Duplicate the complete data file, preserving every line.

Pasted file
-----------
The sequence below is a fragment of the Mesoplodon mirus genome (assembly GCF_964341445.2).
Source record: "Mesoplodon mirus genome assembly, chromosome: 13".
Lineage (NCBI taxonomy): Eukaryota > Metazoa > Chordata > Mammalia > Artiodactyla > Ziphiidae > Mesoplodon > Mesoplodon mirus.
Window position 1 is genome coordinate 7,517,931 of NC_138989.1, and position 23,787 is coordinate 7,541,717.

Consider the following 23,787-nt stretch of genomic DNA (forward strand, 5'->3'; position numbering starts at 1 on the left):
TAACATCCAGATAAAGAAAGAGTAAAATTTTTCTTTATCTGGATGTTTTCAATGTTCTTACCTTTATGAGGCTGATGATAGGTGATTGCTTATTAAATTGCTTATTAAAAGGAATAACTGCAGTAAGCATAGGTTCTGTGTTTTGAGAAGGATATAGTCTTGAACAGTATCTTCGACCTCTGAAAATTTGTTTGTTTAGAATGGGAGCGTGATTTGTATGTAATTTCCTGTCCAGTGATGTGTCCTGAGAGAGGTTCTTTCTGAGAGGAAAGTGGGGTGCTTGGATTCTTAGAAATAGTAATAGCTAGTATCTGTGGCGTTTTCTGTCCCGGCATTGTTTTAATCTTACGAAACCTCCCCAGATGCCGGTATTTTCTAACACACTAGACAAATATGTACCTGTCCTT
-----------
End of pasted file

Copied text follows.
The sequence below is a fragment of the Mesoplodon mirus genome (assembly GCF_964341445.2).
Source record: "Mesoplodon mirus genome assembly, chromosome: 13".
Lineage (NCBI taxonomy): Eukaryota > Metazoa > Chordata > Mammalia > Artiodactyla > Ziphiidae > Mesoplodon > Mesoplodon mirus.
Window position 1 is genome coordinate 7,517,931 of NC_138989.1, and position 23,787 is coordinate 7,541,717.

Consider the following 23,787-nt stretch of genomic DNA (forward strand, 5'->3'; position numbering starts at 1 on the left):
TAACATCCAGATAAAGAAAGAGTAAAATTTTTCTTTATCTGGATGTTTTCAATGTTCTTACCTTTATGAGGCTGATGATAGGTGATTGCTTATTAAATTGCTTATTAAAAGGAATAACTGCAGTAAGCATAGGTTCTGTGTTTTGAGAAGGATATAGTCTTGAACAGTATCTTCGACCTCTGAAAATTTGTTTGTTTAGAATGGGAGCGTGATTTGTATGTAATTTCCTGTCCAGTGATGTGTCCTGAGAGAGGTTCTTTCTGAGAGGAAAGTGGGGTGCTTGGATTCTTAGAAATAGTAATAGCTAGTATCTGTGGCGTTTTCTGTCCCGGCATTGTTTTAATCTTACGAAACCTCCCCAGATGCCGGTATTTTCTAACACACTAGACAAATATGTACCTGTCCTT